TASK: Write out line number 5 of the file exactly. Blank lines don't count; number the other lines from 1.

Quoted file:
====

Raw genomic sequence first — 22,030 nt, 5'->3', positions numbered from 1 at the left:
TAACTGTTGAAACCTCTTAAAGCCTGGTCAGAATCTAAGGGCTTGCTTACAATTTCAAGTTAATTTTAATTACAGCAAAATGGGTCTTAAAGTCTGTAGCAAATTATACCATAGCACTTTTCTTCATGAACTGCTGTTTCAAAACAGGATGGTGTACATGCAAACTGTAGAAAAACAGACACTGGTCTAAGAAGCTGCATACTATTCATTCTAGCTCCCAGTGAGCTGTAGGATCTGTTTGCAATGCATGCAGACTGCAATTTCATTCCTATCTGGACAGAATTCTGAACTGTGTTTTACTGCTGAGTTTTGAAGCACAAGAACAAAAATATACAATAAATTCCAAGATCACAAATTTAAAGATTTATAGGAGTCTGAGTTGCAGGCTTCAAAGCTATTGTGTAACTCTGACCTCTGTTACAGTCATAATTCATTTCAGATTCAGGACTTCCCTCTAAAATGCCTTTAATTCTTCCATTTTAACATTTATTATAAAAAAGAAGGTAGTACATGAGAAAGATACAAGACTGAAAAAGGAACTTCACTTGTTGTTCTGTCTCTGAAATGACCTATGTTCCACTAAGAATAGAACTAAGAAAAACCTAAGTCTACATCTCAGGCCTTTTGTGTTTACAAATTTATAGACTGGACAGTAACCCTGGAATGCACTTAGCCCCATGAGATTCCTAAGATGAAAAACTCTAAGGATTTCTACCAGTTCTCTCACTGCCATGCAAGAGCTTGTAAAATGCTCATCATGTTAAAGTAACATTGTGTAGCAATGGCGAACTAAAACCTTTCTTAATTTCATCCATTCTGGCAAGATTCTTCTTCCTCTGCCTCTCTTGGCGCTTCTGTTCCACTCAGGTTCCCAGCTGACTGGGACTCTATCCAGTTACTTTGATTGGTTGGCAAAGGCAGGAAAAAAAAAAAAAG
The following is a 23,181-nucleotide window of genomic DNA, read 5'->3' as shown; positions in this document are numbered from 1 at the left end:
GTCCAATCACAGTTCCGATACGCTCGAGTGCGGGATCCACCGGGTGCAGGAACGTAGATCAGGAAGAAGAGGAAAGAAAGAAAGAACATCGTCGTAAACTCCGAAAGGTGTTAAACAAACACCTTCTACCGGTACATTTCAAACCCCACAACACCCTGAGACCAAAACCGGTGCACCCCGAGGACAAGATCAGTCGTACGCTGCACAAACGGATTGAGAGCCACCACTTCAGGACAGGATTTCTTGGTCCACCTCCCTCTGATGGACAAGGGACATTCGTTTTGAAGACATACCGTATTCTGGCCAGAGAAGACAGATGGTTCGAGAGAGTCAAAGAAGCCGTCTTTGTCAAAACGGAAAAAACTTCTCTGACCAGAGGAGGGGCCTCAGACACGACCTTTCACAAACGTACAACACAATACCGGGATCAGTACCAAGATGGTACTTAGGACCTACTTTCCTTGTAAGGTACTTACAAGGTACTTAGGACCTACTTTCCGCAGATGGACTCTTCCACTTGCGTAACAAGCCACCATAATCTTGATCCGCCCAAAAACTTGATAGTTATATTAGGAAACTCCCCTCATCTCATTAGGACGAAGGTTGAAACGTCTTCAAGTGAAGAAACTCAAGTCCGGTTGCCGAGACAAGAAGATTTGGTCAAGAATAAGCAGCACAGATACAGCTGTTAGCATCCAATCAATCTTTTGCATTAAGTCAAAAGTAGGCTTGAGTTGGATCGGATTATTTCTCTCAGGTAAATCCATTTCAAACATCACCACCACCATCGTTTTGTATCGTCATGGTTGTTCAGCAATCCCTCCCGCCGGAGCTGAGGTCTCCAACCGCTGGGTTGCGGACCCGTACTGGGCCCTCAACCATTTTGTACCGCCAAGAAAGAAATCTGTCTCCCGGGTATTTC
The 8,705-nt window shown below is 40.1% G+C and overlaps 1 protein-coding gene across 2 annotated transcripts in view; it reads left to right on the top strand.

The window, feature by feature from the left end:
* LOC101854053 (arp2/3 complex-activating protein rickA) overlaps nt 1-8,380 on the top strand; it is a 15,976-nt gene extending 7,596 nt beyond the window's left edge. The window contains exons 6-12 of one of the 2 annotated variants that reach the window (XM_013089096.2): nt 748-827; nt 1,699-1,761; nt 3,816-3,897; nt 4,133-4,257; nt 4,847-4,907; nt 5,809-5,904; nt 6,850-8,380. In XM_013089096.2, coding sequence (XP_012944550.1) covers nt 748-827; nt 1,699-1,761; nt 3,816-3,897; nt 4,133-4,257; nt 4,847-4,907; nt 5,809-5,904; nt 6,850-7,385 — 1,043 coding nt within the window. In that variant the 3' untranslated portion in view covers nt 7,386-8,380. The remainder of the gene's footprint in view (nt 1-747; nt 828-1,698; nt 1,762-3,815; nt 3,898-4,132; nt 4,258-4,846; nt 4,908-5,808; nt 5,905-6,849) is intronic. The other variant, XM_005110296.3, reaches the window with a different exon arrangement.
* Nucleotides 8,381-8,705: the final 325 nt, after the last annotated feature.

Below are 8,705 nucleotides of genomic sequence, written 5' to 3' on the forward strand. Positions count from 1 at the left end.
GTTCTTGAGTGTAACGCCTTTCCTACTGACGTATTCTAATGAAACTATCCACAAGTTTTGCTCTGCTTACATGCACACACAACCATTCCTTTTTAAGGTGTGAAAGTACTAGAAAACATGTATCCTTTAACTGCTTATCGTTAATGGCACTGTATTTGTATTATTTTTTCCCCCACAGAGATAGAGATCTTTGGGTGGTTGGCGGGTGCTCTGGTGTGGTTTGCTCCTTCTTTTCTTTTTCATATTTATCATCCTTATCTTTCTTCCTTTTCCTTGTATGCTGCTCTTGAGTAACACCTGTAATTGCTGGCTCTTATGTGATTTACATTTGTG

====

The 8,705-nt window shown below is 40.1% G+C and overlaps 1 protein-coding gene across 2 annotated transcripts in view; it reads left to right on the top strand.